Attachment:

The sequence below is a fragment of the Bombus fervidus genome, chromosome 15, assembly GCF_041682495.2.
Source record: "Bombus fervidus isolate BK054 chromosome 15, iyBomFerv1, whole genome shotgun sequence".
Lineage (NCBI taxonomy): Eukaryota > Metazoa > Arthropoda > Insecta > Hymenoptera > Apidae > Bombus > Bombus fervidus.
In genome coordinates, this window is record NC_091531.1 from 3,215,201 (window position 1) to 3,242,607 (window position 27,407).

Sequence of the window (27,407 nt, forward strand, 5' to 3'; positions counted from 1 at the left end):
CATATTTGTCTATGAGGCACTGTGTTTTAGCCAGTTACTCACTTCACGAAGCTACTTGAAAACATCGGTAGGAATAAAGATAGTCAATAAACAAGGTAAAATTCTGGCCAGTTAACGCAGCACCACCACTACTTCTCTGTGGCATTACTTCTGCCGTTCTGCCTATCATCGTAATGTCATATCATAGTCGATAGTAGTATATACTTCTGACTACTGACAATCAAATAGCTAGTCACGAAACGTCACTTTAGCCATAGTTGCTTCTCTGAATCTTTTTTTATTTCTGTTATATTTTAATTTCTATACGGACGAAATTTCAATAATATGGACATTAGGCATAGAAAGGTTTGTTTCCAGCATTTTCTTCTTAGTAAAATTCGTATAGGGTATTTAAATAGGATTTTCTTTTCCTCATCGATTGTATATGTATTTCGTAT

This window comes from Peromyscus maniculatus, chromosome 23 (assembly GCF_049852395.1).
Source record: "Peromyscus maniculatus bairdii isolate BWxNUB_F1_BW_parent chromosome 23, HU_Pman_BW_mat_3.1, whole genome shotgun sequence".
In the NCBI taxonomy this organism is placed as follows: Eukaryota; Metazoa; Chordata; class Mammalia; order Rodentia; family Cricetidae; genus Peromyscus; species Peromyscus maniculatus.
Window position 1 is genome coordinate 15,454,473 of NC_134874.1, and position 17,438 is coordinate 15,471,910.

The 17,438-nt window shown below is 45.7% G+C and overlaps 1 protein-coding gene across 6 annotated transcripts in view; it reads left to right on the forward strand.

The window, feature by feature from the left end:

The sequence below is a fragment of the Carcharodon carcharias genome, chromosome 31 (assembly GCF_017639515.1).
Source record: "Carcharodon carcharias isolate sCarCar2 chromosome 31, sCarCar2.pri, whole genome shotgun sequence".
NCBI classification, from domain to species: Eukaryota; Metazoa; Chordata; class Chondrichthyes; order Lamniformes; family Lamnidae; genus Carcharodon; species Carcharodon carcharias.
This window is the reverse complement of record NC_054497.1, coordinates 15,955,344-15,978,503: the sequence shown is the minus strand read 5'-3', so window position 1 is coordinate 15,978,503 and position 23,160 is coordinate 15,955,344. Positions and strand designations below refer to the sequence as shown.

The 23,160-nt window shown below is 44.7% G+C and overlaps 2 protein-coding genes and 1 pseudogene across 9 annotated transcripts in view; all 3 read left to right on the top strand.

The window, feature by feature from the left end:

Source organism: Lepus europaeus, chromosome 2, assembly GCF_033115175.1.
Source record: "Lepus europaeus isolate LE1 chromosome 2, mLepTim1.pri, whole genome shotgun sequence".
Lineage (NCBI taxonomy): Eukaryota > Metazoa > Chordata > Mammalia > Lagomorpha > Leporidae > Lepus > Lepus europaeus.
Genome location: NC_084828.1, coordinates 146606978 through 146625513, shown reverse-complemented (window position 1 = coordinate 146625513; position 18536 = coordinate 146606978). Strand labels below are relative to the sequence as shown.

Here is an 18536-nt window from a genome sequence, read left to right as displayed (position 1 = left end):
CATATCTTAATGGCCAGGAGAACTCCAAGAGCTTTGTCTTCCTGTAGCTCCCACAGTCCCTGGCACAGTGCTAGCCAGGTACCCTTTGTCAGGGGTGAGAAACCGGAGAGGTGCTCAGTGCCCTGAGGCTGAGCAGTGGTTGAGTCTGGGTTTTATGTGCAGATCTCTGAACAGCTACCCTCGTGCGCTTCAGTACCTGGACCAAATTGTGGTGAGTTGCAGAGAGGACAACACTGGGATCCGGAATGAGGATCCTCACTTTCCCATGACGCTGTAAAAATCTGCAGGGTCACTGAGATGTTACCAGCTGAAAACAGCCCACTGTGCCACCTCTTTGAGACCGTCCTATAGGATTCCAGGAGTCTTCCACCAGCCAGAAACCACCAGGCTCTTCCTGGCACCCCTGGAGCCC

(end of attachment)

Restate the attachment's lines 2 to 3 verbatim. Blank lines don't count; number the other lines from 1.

Source record: "Bombus fervidus isolate BK054 chromosome 15, iyBomFerv1, whole genome shotgun sequence".
Lineage (NCBI taxonomy): Eukaryota > Metazoa > Arthropoda > Insecta > Hymenoptera > Apidae > Bombus > Bombus fervidus.